Anti-Aging Hormonal Therapy Testosterone Modulation for Men & Women

Monitoring Testosterone Anti aging Therapy

Myth: testosterone is associated with prostate cancer risk and will cause prostate cancer. There is, however, a repeated lack of association between testosterone and cancer risk, with studies either yielding a null result or demonstrating an inverse relationship between testosterone and prostate cancer risk. Testosterone is associated with prostate cancer risk, but in the exact opposite relationship that the Myth suggests. Benign prostatic hypertrophy is not eliminated through therapeutic testosterone therapy.

Once any testosterone intervention is initiated, adequate and ongoing follow-up is critical. Starting testosterone therapy is only the first step in a replacement program. Continued monitoring is the hallmark of a truly safe and successful program. With testosterone supplementation, patients must be followed for several possible directly related side effects:

Hemoglobin and hematocrit (H/H) may rise in association with testosterone supplementation. If H/H rises above normal limits, phlebotomy is indicated. The condition of sleep apnea patients may worsen with testosterone therapy, which may be related to a rise in H/H or may occur independently. Patients with known apnea should be followed by the physician who is managing the apnea.

Direct testosterone replacement may result in some degree of testicular atrophy. With testosterone levels supplemented to normal physiologic levels, this occurs in approximately 10%-12% of patients. However, testosterone levels typically return to pretreatment levels when therapy ends; yet, there is a slight chance any suppression of testicular function may not fully resolve.

Acne may occur; with physiologic replacement, this is quite uncommon. Other rare side effects of normal replacement include fluid retention and decline in sperm count.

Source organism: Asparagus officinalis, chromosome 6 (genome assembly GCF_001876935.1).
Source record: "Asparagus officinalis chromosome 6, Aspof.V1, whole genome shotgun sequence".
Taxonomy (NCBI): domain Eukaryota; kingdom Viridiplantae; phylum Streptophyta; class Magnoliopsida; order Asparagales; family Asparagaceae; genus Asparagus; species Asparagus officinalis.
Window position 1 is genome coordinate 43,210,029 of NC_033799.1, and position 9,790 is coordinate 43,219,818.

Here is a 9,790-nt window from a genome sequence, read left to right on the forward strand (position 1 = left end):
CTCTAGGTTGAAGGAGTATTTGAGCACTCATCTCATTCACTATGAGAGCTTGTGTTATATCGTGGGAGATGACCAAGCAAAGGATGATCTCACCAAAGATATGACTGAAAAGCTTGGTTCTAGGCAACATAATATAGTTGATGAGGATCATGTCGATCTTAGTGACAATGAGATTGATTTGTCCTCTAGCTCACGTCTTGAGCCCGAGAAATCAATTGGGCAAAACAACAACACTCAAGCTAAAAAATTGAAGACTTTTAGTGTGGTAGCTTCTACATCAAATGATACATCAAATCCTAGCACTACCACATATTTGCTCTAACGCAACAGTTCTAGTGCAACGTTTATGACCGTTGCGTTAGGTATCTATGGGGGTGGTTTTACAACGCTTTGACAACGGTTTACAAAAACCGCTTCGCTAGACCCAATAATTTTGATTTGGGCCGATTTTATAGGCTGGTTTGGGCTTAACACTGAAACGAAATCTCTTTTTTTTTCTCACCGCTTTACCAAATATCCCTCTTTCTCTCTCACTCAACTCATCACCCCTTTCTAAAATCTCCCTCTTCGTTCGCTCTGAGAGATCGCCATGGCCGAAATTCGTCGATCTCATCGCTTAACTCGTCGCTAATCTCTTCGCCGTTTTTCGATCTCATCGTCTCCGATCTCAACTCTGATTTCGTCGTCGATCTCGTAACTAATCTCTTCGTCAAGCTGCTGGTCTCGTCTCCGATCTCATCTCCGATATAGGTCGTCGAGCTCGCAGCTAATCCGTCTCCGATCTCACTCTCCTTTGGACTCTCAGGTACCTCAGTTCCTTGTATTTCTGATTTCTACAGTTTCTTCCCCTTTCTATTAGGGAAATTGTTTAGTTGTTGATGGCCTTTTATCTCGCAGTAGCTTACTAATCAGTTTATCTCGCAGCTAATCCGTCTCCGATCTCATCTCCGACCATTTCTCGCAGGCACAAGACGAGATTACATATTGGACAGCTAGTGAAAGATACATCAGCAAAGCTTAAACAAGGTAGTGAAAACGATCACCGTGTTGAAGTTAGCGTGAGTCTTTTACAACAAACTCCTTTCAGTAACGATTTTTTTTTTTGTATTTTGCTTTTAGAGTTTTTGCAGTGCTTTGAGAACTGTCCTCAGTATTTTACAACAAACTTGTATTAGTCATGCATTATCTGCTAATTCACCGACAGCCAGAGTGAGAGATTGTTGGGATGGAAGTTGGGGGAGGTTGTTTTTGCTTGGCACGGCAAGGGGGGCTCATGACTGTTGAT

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Patient’s medication list should be reviewed for any potential drug interactions. While there are no true drug/drug reactions associated with testosterone therapy, testosterone levels can affect other drug clearance rates and affect levels of anticoagulants.

testosterone-men-and-agingAn important consideration regarding the side-effect profile of testosterone therapy is the possibility of raising estradiol level, occurring in approximately 10% to 12% of subjects placed on testosterone replacement therapy. Since testosterone is converted to estradiol via an aromatase enzyme, this side effect can be easily mitigated via judicious use of aromatase inhibitors. By inhibiting this enzyme’s function, testosterone levels can be maintained while minimizing any concomitant rise in estradiol level, helping optimize the testosterone-estradiol relationship. Testosterone is aromatized to estradiol by the enzyme aromatase. Estradiol down-regulates testsosterone receptors, increases sex hormone binding globulin (thus decreasing bioavailable testosterone) and diminishes clinical testosterone response. This is of particular importance with maintaining libido and erection quality. Additionally, a rise in extradiol levels may produce nipple tenderness, nipple fullness or even gynecomastia.